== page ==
Public health funding linked to better foodborne illness detection

Salmonella bacteria invading a cell
Salmonella bacteria invading a cell

Salmonella bacteria invading a cell., NIAID

A study today in Emerging Infectious Diseases shows that states with bigger investments in public health tracked more foodborne disease outbreaks between 2009 and 2018, suggesting that those with lower investments may miss critical outbreaks.

A related study in the same journal, meanwhile, illustrates how responding quickly to food illness outbreaks not only saves lives but significant money.

'Large benefits' of investing in public health

The research was conducted by scientists at the Colorado School of Public Health, who classified states into high, middle, or low reporters of outbreaks based on how many outbreaks per 10 million population were reported. All outbreaks were reported to the Centers for Disease Control and Prevention's (CDC's) Foodborne Disease Outbreak Reporting Surveillance System.

The authors of the study did not include multistate outbreaks in their analysis. Between 2009 and 2018, all 50 states and Washington D.C. reported a total of 8,131 single-state outbreaks involving 131,525 outbreak-associated illnesses. Of these, 74% had a confirmed or suspected etiology, with 47% caused by norovirus, 20% by Salmonella, 10% caused by bacterial toxins, and 3% by Shiga toxin–producing Escherichia coli.

Overall, states reported a mean of 26 outbreaks per 10 million population per year, with high reporting states averaging 62 outbreaks per 10 million population per year, compared to the 10 states with the fewest number of reported outbreaks (9 outbreaks per 10 million).

High-reporting states reported four times more outbreaks than low reporters, the authors said, but low-reporting states were more likely than high-reporting states to report larger outbreaks.

"Low reporters were significantly less likely than middle and high reporters to report outbreaks with an identified etiology (57% low, 73% middle, 79% high) and reported fewer norovirus outbreaks (4% low, 59% middle, 37% high)," the authors wrote. "Low reporters were also less likely to identify a setting (73% low, 92% middle, 96% high) and less likely to implicate (26% low, 38% middle, 36% high) or confirm (56% low, 75% middle, 75% high) a food vehicle."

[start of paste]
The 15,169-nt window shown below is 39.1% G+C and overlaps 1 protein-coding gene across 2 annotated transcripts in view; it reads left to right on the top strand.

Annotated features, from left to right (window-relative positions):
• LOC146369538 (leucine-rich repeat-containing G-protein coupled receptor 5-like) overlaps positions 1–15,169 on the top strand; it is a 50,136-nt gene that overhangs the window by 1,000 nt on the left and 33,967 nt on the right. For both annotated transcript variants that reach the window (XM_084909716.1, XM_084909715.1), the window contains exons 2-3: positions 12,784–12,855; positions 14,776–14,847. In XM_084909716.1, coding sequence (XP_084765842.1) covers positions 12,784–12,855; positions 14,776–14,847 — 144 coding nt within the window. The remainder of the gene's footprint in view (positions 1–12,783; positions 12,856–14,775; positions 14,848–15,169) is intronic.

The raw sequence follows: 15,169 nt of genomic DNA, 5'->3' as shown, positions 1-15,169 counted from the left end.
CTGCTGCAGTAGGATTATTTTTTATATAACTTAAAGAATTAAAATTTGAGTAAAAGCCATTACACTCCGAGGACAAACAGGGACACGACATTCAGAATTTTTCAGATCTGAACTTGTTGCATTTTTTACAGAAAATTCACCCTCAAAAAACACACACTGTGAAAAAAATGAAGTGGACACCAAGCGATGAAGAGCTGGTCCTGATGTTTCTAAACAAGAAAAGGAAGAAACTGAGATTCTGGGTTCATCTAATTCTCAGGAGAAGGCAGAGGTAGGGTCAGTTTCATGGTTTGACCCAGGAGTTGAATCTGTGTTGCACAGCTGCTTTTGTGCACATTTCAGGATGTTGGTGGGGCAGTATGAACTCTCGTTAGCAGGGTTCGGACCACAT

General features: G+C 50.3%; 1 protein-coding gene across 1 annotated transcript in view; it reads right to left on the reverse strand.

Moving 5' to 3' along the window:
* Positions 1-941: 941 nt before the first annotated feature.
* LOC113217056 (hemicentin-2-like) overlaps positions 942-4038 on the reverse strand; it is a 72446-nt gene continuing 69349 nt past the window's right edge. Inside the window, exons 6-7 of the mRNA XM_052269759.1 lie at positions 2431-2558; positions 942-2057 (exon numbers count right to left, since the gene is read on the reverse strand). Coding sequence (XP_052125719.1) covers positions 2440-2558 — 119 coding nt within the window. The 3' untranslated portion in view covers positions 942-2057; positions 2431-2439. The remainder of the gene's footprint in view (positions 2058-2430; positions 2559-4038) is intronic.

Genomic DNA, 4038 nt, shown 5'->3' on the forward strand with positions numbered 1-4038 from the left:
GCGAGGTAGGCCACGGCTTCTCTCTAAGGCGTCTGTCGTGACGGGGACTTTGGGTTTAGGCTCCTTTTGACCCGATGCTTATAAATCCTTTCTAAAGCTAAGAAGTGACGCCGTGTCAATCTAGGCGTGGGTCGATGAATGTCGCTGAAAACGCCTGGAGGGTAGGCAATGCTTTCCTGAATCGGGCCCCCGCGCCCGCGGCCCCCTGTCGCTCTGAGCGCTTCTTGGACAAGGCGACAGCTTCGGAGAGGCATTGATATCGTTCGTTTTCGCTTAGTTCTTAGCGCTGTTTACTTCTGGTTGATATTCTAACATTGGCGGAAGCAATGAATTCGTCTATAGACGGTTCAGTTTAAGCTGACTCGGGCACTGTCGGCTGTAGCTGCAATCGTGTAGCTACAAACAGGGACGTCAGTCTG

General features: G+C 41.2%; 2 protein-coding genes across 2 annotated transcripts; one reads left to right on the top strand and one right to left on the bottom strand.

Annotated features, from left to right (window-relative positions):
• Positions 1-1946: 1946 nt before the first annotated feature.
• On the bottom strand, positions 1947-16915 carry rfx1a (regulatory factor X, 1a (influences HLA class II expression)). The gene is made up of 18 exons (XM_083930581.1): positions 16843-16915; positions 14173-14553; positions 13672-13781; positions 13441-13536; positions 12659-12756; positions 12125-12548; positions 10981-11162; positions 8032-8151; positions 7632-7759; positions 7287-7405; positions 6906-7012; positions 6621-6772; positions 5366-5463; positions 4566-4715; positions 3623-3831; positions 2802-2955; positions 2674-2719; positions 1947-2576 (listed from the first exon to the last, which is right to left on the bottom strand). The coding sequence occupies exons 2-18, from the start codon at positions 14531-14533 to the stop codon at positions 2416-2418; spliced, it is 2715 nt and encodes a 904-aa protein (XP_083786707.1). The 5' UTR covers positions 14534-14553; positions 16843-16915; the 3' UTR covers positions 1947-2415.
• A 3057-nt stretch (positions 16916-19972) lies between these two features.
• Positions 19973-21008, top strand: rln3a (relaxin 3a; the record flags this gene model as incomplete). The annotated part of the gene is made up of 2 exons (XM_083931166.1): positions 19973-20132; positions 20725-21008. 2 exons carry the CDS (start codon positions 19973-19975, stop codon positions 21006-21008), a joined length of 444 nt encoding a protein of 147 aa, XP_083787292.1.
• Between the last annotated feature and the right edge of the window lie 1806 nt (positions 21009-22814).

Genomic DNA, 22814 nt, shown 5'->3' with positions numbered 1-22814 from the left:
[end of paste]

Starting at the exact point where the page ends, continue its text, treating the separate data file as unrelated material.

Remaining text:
High-reporting states had three times the funding for epidemiology and laboratory sources than low-reporting states.

"Investments in public health programming produce large benefits, including increasing the number of foodborne outbreaks reported to national surveillance," said Alice White, MS, first author of the study, in a University of Colorado press release.

Rapid detection, response save money

Quickly identifying—and responding to—a foodborne disease outbreak saves not only lives, but significant money, according to the second study.

Examining the response of a 2018 Salmonella Typhimurium outbreak associated with packaged chicken salad, the authors estimate officials were able to avert 106 cases and $715,458 in medical costs and productivity losses.

Annually, the CDC estimates that 48 million illnesses, 128,000 hospitalizations, and 3,000 deaths are caused by foodborne illnesses in the United States. Of those illnesses, Salmonella accounts for 1.35 million illnesses, 26,600 hospitalizations, and 421 deaths each year.

In 2018, the state hygienic laboratory at the University of Iowa noticed a significant increase in Salmonella in stool samples. The Foodborne Rapid Response team of the Iowa Department of Public Health (IDPH) was able to identify the source of the outbreak as prepackaged chicken salad sold by a Midwest grocery store chain. In total, 8 states reported 265 cases of illness, of which 240 were in Iowans. One person in Iowa died, and 94 hospitalizations were recorded.

Using cost of illness estimates for nontyphoidal Salmonella generated by the United States Department of Agriculture/Economic Research Service, the authors estimated the economic costs to society averted by responding rapidly to this outbreak.

"Quantifying and communicating effects such as the amount of illness and economic costs prevented by response and prevention efforts to policymakers and other appropriate audiences using a clear and systematic approach helps to show the value in investing in a robust, responsive, and collaborative public health infrastructure," the authors concluded.

This week's top reads